A 2020 Update: Black Lives Matter, and BIPOC book resources

When I started the “Reading Diversely” book project in 2017, I was frustrated and I was aware that the “mainstream” books that received marketing money and were likely to be recommended and receive awards most often were dominated by white men. I wasn’t angry. Yet.

Over the course of that year, I fell back in love with reading, but I also became increasingly aware that the problem was so much broader and so much more pervasive than I had realized. I was shocked by the number of people who I knew KNOW better than to say “I don’t see color” but still felt comfortable saying things like “I just read books I like” or “I would read more authors of color/female authors if they wrote books I was interested in”.

This casually dismisses the structural racism (and sexism to some extent) inherent in an industry that has far fewer people of color employed as editors, book buyers, book influencers and book reviewers. Even white women, who are well represented in some sections of the book industry, struggle to break through to the circles of “elite literature” like the Pulitzer Prize, and are more likely to have their books relegated to “women’s fiction”.

So in the end, I became angry. Even though I can look back on my experience and see the ways my first blog made mistakes (I had way too many white women in the list of books I read, and I don’t think I branched out to people of color in genre writing as much as I should have), I can still say that that experience changed how I think about books and reading in a way that still impacts me today.

I now believe more strongly than ever that the normalization of whiteness and white maleness specifically means we have to WORK to decentralize white perspectives from our reading lives (Toni Morrison says it best, so just go watch this). However, I also believe you can do this without changing your reading life as much as you think – small shifts are OK too.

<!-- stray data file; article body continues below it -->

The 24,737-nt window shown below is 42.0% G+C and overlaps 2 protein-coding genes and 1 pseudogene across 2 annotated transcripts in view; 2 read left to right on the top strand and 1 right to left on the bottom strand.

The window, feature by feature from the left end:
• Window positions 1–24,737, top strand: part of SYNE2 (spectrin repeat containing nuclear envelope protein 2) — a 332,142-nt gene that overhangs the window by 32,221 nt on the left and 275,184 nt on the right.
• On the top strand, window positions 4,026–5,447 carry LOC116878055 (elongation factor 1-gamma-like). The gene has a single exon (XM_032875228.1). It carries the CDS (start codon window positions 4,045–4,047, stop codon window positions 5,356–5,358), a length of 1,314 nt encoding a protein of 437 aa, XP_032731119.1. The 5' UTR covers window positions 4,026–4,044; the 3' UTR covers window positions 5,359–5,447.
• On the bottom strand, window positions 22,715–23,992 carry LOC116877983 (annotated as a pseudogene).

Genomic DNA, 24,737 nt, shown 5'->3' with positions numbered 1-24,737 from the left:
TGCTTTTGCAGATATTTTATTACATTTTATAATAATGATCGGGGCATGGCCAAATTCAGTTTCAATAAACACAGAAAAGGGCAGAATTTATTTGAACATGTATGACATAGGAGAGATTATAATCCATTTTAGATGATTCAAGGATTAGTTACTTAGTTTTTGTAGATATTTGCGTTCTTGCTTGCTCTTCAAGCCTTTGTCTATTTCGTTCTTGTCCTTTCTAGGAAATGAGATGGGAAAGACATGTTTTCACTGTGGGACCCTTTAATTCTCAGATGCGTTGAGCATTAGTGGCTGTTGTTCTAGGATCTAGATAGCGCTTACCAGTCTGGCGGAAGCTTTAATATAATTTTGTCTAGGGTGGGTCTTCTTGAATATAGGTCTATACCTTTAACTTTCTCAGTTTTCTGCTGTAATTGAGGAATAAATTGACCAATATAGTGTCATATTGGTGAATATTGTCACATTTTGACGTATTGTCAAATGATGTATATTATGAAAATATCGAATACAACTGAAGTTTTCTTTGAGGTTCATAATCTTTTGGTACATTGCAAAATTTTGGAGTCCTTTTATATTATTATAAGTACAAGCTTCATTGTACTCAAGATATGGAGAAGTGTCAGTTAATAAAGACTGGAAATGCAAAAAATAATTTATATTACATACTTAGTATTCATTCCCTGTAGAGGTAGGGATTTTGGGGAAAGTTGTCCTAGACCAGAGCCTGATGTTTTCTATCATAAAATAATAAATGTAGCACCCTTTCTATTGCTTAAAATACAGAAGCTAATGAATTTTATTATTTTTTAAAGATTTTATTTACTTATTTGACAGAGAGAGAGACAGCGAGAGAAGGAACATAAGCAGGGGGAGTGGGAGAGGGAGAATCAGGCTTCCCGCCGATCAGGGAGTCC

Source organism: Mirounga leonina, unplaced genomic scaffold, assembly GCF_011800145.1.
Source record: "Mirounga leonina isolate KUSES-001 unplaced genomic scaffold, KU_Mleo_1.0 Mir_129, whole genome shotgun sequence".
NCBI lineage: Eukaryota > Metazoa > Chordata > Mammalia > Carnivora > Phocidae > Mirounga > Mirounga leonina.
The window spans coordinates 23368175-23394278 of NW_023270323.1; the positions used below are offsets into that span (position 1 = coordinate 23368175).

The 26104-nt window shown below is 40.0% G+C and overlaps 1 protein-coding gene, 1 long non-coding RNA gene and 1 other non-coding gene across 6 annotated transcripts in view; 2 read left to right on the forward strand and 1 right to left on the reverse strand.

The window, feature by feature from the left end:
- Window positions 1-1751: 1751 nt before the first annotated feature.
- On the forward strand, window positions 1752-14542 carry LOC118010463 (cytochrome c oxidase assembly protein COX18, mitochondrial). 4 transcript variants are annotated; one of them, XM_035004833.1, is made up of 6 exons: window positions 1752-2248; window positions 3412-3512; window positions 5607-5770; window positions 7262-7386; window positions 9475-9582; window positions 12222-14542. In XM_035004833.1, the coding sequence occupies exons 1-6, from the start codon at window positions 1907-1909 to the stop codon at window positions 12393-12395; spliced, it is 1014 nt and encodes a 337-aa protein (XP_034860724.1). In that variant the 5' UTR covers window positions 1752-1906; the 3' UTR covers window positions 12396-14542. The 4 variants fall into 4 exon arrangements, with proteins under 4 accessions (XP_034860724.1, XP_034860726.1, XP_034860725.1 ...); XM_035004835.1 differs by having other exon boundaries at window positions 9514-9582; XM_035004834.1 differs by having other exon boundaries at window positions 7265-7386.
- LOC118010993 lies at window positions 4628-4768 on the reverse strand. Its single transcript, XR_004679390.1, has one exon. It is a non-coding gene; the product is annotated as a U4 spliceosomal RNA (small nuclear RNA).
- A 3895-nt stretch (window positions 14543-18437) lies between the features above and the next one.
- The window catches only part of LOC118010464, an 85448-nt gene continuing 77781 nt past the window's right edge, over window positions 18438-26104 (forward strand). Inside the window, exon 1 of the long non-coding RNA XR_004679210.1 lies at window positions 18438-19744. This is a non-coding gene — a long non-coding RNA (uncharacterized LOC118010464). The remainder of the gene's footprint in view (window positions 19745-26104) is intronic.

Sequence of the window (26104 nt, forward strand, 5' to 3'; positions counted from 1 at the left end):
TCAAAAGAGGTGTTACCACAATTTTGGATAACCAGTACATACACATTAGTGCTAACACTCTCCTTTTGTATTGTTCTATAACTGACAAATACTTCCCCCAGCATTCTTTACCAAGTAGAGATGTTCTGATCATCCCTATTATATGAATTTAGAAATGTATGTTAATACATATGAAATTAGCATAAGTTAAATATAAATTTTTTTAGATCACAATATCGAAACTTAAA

The biggest thing you can do is pay attention to who spent the time writing what you read and where you are purchasing these books. Of course authors matter. They spend YEARS writing the book in your hands, and their perspective and beliefs are inherent to the text. But most importantly, think about the industry and think about where your dollars are going.

  • If money is an issue, look at Better World Books instead of Amazon
  • Be conscious about where your book dollars go in general – if money is limited, opt for books by authors of color, debut authors and books from independent publishers.
  • Use your library to get books by white authors, especially ones published by the Big 5 publishing companies.
  • Buy books by people of color (and people you know) from independent and BIPOC-owned booksellers (many of these stores can ship books, so living in a rural area is no excuse), where the authors get a larger cut of the money
  • If you must buy books by problematic authors (like Sherman Alexie or J.K. Rowling), buy them used so the money goes to the bookstore and not to the author

I am now blogging over at Fact and Fable (if you enjoyed my blog a few years ago, please consider subscribing to the new blog!), and I encourage you all to take a look at my bookshelf here on this page as a jumping off point for expanding your own reading. However, please also take a look at some of the resources below because there is so much you can do, even if you don’t pick up all these books!

Book Lists:

Classics, General Lists and Non-Fiction about Race


Children’s Books

Young Adult

Science Fiction and Fantasy



Historical Fiction

BIPOC Book Influencers to Follow:

For blogs, you can start here: 20 Book Bloggers of Color to Follow in 2020

For Instagram, you can start here: 15 Black Bookstagrammers You Should Follow On Instagram

I also love following Books and Beans, by the Palestinian American author of A Woman is No Man, Etaf Rum

This is by no means an exhaustive list of how to decentralize the white experience from your reading life, but I hope it helps! Feel free to recommend lists and resources that I missed in the comments, and I hope this helps you find a good read.

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